It’s April and as if programmed by the calendar, the CATO Institute offered its annual diatribe about the U.S. Small Business Administration last week. During this period last year I wrote a column in the Coleman Report about the inflammatory remarks about the SBA by CATO Institute’s Veronique de Rugy … well she’s back.
Some business lenders will recognize the CATO Institute as a libertarian think tank founded in 1974 originally as the Charles Koch Foundation, whose CEO is former BB&T Chairman John Allison. Dr. de Rugy is an adjunct scholar at the institute.
This year, Ms. de Rugy’s narrative in the National Review follows Senator Jeff Sessions (R-AL), whose recent query to the SBA demanded an explanation as the “real cost” of the SBA. It seems that the Senator was following de Rugy’s perennial focus on a narrow list of franchise companies that have suffered extraordinarily high default rates.
Session’s demands to be told what “the real rate of default” is for the 7(a) program and whether certain franchise brands have been excluded from financing eligibility. Once again, Dr. de Rugy repeats portions of her misguided assertions about SBA, which are based on false premises that mislead her conclusions. Repeatedly claiming that SBA guaranteed loan losses impact taxpayers reflects either a stunning lack of program understanding by the distinguished policy researcher or a calloused disregard for facts.
The 7(a) loan guarantee program is by definition, credit insurance. Taxpayers stopped subsidizing this insurance in 2004 (except for temporary budget grants during 2010-2012). Participating borrowers pay a premium of up to 3.75% of their loan amount and lenders contribute a share of their earnings for the life of the loan to cover loan losses.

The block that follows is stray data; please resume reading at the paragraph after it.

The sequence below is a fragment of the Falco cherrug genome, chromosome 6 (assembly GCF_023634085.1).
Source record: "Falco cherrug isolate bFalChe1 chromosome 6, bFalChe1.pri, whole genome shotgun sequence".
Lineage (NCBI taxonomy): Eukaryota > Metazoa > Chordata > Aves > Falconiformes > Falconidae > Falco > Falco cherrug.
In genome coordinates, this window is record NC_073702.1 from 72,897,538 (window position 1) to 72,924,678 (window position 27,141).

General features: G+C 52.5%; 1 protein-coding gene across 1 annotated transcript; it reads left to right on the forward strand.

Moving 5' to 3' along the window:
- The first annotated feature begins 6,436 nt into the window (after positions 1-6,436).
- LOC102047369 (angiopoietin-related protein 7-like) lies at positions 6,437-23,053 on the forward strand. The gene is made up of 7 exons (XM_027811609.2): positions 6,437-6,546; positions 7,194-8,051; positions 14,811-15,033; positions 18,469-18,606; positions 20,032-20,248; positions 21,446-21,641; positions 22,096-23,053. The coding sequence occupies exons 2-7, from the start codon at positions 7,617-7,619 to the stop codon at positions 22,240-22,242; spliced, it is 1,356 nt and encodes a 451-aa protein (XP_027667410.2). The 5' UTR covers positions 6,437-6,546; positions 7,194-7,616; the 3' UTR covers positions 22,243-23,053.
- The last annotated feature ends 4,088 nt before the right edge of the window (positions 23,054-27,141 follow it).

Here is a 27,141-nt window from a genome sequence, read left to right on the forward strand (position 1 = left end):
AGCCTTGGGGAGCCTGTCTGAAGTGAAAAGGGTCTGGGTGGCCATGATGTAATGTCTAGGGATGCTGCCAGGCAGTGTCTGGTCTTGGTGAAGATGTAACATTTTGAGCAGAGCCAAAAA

Following the financial crisis, the federal budget included supplemental funding to stabilize SBA’s budget from extraordinary losses and provide additional funding to assist Main Street business owners – who were not responsible for the crash or recession – with access to fee-free SBA loans for a year. The total costs spread over three years? $1.3 billion.
During the crisis, federal government bailouts to Citicorp totaled $476 billion, Bank of America $336 billion and Morgan Stanley $135 billion. All three banks are among about a dozen that continue to poise a threat to our national economy as a “too big to fail” institution, and are effectively subsidized by investor’s belief that they would be bailed out again.
Why wouldn’t CATO take on this much larger problem and government reach into private enterprise? Why did they fight Dodd-Frank reforms tooth and nail, which were intended to lower the economy’s exposure to problem banks?
If the concerns raised about SBA are based on a sincere question about the value of SBA investments, let’s have it with some real data that reviews capital access, job creation and business growth. If it’s merely ideological sniping, as I believe, Dr. de Rugy is starting to get as old as I Love Lucy reruns, and we’ll all be better entertained by changing channels.